NATO says nine of its soldiers have been killed in Afghanistan, including four in a helicopter crash in the south.
Three Australian soldiers and an American service member were killed Monday, when their helicopter went down in Kandahar province. A NATO statement says there are no indications of enemy involvement in the crash. Seven other Australian soldiers were wounded.
NATO says separate bomb explosions killed two other service members, including an American, in the south. A small-arms attack killed another service member in the region. And NATO says two of its soldiers were killed in a roadside bombing in eastern Afghanistan.
A recent United Nations report noted an increase in violence in Afghanistan, with the number of roadside bombings jumping 94 percent in the first quarter of this year compared to 2009.
Also Monday, Britain announced its 300th fatality in the nine-year Afghan war after one of its soldiers died from wounds suffered in a June 12 explosion in southern Helmand province.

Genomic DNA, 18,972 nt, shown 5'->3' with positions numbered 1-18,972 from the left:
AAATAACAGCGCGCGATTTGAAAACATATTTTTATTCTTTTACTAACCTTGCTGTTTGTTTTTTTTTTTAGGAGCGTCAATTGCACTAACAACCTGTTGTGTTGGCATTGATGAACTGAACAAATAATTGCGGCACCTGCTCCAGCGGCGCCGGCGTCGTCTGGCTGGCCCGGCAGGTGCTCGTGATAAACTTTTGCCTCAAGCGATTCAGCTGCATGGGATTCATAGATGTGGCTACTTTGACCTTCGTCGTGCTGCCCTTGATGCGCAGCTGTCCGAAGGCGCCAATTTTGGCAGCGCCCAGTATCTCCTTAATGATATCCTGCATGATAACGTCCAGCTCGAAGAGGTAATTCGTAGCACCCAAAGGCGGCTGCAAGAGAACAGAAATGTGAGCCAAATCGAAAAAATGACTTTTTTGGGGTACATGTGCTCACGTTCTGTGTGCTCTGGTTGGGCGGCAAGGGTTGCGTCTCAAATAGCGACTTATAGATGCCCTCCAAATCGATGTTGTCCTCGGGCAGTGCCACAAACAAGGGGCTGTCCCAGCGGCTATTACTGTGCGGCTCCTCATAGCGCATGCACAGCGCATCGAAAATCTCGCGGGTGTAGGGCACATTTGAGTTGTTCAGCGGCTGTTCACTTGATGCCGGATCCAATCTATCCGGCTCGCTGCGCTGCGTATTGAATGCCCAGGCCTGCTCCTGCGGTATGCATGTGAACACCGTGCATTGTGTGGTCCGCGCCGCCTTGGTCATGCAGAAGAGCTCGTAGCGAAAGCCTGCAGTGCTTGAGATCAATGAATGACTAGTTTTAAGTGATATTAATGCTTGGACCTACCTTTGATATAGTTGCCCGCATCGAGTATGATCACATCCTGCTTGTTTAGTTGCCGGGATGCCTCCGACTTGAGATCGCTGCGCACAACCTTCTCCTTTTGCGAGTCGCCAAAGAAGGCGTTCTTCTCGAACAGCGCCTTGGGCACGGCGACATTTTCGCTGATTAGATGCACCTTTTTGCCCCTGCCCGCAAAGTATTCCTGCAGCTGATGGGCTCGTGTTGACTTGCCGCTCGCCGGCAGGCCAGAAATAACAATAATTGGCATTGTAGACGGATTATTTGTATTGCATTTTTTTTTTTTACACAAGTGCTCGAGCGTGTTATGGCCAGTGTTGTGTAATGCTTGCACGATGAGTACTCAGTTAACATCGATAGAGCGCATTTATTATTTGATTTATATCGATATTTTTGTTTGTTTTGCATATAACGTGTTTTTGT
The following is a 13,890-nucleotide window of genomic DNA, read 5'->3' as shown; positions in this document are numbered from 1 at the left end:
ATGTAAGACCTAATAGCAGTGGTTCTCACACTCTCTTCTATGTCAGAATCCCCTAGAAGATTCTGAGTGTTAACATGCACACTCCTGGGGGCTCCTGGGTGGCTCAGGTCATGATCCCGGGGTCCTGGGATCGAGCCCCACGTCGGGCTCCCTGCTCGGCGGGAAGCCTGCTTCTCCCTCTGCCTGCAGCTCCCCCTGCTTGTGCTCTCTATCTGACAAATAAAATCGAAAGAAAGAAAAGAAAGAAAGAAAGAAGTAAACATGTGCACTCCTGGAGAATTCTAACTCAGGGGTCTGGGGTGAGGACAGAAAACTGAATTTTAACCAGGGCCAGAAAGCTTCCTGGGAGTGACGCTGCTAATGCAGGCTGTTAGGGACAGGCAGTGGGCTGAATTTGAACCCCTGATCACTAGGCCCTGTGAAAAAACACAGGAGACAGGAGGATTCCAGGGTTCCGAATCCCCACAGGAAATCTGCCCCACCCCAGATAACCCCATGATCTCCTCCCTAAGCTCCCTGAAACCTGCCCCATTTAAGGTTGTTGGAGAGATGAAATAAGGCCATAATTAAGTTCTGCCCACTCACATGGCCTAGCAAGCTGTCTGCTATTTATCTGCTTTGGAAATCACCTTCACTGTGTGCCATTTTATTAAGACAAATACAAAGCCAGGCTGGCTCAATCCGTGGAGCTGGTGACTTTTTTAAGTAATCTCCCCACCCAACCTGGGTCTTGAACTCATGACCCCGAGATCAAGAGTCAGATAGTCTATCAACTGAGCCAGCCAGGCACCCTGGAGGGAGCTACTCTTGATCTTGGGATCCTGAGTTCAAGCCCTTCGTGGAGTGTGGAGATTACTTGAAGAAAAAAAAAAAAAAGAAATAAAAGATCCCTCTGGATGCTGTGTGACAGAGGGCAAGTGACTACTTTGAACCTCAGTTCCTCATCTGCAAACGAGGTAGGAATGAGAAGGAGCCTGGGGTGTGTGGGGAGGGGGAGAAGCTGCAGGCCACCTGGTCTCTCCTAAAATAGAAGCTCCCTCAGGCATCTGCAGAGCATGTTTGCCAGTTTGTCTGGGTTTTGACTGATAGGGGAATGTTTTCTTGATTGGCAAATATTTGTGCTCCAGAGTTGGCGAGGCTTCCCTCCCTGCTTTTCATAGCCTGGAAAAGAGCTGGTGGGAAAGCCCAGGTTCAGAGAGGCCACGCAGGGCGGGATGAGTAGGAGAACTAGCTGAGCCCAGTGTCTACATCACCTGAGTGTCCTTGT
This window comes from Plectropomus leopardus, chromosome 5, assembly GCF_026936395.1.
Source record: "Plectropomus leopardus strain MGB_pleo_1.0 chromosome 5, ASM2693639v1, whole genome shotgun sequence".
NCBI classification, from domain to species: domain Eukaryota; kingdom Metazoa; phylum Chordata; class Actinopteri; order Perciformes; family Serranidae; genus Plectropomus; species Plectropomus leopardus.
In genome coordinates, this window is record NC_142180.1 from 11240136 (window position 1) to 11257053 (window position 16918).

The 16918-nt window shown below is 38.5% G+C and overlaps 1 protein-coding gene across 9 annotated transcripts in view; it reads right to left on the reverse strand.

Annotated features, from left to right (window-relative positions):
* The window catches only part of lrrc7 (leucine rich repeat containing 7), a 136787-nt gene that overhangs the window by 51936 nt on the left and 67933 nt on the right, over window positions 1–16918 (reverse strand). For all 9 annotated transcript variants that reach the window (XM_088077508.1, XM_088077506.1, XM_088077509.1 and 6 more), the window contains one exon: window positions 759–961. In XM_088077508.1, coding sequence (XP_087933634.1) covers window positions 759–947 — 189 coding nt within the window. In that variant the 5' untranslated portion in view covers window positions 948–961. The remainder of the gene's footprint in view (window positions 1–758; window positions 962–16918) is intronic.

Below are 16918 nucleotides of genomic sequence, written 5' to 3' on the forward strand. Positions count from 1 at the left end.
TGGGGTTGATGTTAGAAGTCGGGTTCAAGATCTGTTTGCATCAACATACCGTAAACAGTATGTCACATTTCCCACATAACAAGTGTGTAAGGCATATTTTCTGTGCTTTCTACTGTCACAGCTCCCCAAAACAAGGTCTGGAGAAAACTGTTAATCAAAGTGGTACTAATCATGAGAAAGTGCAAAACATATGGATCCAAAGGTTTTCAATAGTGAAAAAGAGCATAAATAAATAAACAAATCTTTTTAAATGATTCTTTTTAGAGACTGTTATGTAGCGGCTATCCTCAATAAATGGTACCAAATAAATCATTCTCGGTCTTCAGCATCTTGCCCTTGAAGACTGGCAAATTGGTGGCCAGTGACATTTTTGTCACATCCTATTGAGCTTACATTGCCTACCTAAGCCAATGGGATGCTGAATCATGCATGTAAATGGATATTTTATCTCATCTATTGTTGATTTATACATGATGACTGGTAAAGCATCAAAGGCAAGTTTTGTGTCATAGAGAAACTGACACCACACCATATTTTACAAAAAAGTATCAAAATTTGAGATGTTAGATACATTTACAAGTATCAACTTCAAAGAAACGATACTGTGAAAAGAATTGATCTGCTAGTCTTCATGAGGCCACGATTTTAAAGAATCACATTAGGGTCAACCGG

British Prime Minister David Cameron said Monday that Britain was "paying a high price" in Afghanistan and that British forces would leave the country as soon as Afghans can "take security for their own country."
Britain has about 10,000 troops in Afghanistan, the second largest foreign contingent after the United States.
NATO Secretary General Anders Fogh Rasmussen expressed his condolences to Britain in a statement and said international forces have helped to ensure that Afghanistan is no longer a safe haven for terrorists.
Separately, Afghan officials say at least 14 suspected Taliban prisoners were released Monday as part of efforts to persuade insurgents to make peace.
The prisoners included 12 detained by the U.S. military at Bagram Air Base and two suspected suicide-bombers in Afghan custody.
The decision to review their cases came after last month's peace assembly or "jirga" called by Afghan President Hamid Karzai made recommendations on how to get militants to lay down their weapons.
Some information for this report was provided by AFP.